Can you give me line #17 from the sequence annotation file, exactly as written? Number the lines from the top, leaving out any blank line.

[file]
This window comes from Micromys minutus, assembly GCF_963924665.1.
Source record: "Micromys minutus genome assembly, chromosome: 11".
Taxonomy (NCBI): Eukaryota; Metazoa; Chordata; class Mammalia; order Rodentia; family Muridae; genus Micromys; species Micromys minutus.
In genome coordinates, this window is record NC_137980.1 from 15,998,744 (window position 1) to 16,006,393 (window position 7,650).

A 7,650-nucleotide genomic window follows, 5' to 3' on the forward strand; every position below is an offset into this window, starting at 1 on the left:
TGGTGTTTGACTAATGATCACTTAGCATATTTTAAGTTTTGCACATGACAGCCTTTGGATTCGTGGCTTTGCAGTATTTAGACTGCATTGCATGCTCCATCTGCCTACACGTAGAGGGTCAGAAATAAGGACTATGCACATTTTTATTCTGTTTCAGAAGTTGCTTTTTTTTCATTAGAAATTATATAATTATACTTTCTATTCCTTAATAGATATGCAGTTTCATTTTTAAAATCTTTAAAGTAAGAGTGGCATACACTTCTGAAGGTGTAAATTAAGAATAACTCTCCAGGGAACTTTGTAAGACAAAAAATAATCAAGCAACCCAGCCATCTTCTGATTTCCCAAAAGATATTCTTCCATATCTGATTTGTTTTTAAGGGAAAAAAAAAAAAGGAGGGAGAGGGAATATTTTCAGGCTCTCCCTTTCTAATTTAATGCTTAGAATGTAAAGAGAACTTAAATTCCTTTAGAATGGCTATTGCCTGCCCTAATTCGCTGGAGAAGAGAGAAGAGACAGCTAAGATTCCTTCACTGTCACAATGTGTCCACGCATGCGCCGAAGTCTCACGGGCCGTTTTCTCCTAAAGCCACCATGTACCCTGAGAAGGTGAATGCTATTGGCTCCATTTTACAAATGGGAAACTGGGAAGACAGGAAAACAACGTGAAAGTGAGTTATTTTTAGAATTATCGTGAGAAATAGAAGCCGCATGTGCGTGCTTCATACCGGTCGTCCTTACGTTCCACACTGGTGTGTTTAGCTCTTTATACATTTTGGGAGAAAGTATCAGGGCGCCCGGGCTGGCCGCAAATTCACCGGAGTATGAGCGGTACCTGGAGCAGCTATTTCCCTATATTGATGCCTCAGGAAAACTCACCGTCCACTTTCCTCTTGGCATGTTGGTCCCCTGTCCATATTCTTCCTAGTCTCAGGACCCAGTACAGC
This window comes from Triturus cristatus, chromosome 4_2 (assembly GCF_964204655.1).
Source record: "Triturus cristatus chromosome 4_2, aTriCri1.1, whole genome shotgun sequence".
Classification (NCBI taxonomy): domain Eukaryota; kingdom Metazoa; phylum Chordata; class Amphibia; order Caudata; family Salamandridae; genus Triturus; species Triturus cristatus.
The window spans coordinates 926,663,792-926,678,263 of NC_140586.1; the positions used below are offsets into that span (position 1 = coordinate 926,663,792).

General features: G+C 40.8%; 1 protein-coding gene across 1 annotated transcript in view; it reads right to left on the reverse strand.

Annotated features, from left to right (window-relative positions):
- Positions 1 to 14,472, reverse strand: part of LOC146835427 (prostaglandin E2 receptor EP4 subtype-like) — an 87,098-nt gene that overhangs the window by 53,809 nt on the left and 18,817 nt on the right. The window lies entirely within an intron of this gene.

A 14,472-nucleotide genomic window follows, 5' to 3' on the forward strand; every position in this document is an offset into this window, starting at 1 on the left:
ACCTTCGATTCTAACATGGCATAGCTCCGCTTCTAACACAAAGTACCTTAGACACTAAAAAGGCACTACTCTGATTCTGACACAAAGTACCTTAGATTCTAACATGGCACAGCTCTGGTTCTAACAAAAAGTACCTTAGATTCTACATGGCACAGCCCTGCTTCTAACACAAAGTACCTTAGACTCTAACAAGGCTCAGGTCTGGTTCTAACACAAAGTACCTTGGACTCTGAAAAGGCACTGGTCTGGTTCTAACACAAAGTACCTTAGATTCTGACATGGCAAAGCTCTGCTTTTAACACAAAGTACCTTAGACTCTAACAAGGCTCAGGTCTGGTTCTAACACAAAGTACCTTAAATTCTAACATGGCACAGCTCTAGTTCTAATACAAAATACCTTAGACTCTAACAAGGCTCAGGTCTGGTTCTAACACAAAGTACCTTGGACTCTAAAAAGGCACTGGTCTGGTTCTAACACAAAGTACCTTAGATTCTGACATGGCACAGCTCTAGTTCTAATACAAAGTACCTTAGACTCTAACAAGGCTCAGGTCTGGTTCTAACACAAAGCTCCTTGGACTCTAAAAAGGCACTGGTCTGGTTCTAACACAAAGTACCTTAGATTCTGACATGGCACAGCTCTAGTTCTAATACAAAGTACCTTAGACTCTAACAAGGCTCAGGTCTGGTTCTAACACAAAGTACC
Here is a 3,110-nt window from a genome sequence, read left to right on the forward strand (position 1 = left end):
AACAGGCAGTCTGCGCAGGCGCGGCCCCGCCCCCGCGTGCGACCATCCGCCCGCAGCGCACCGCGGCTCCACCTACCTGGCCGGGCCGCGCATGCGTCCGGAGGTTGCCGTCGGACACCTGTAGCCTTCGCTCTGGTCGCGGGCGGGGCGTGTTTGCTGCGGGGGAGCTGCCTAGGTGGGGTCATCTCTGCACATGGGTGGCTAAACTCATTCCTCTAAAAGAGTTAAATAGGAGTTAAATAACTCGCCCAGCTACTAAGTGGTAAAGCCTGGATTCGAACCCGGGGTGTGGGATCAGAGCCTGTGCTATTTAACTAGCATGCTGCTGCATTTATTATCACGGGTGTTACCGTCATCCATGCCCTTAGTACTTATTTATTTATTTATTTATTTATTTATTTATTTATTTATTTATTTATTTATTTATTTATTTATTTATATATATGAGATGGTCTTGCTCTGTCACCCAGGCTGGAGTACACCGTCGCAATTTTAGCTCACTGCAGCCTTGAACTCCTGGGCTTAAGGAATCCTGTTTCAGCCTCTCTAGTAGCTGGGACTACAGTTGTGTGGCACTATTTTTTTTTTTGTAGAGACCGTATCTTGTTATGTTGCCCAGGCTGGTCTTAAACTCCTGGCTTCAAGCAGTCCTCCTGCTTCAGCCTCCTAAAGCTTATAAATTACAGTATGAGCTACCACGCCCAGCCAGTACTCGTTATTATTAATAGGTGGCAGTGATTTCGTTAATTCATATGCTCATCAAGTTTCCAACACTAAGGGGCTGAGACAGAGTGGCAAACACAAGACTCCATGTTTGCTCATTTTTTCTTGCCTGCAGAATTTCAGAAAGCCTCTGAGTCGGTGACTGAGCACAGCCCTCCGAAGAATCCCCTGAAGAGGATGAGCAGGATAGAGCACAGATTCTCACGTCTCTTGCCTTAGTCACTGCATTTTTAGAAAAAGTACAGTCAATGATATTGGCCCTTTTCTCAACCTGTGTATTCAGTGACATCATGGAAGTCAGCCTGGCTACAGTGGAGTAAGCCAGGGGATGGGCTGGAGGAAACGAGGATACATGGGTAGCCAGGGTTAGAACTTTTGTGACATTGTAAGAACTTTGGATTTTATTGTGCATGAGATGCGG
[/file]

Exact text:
AACAGGCAGTCTGCGCAGGCGCGGCCCCGCCCCCGCGTGCGACCATCCGCCCGCAGCGCACCGCGGCTCCACCTACCTGGCCGGGCCGCGCATGCGTCCGGAGGTTGCCGTCGGACACCTGTAGCCTTCGCTCTGGTCGCGGGCGGGGCGTGTTTGCTGCGGGGGAGCTGCCTAGGTGGGGTCATCTCTGCACATGGGTGGCTAAACTCATTCCTCTAAAAGAGTTAAATAGGAGTTAAATAACTCGCCCAGCTACTAAGTGGTAAAGCCTGGATTCGAACCCGGGGTGTGGGATCAGAGCCTGTGCTATTTAACTAGCATGCTGCTGCATTTATTATCACGGGTGTTACCGTCATCCATGCCCTTAGTACTTATTTATTTATTTATTTATTTATTTATTTATTTATTTATTTATTTATTTATTTATTTATTTATTTATATATATGAGATGGTCTTGCTCTGTCACCCAGGCTGGAGTACACCGTCGCAATTTTAGCTCACTGCAGCCTTGAACTCCTGGGCTTAAGGAATCCTGTTTCAGCCTCTCTAGTAGCTGGGACTACAGTTGTGTGGCACTATTTTTTTTTTTGTAGAGACCGTATCTTGTTATGTTGCCCAGGCTGGTCTTAAACTCCTGGCTTCAAGCAGTCCTCCTGCTTCAGCCTCCTAAAGCTTATAAATTACAGTATGAGCTACCACGCCCAGCCAGTACTCGTTATTATTAATAGGTGGCAGTGATTTCGTTAATTCATATGCTCATCAAGTTTCCAACACTAAGGGGCTGAGACAGAGTGGCAAACACAAGACTCCATGTTTGCTCATTTTTTCTTGCCTGCAGAATTTCAGAAAGCCTCTGAGTCGGTGACTGAGCACAGCCCTCCGAAGAATCCCCTGAAGAGGATGAGCAGGATAGAGCACAGATTCTCACGTCTCTTGCCTTAGTCACTGCATTTTTAGAAAAAGTACAGTCAATGATATTGGCCCTTTTCTCAACCTGTGTATTCAGTGACATCATGGAAGTCAGCCTGGCTACAGTGGAGTAAGCCAGGGGATGGGCTGGAGGAAACGAGGATACATGGGTAGCCAGGGTTAGAACTTTTGTGACATTGTAAGAACTTTGGATTTTATTGTGCATGAGATGCGG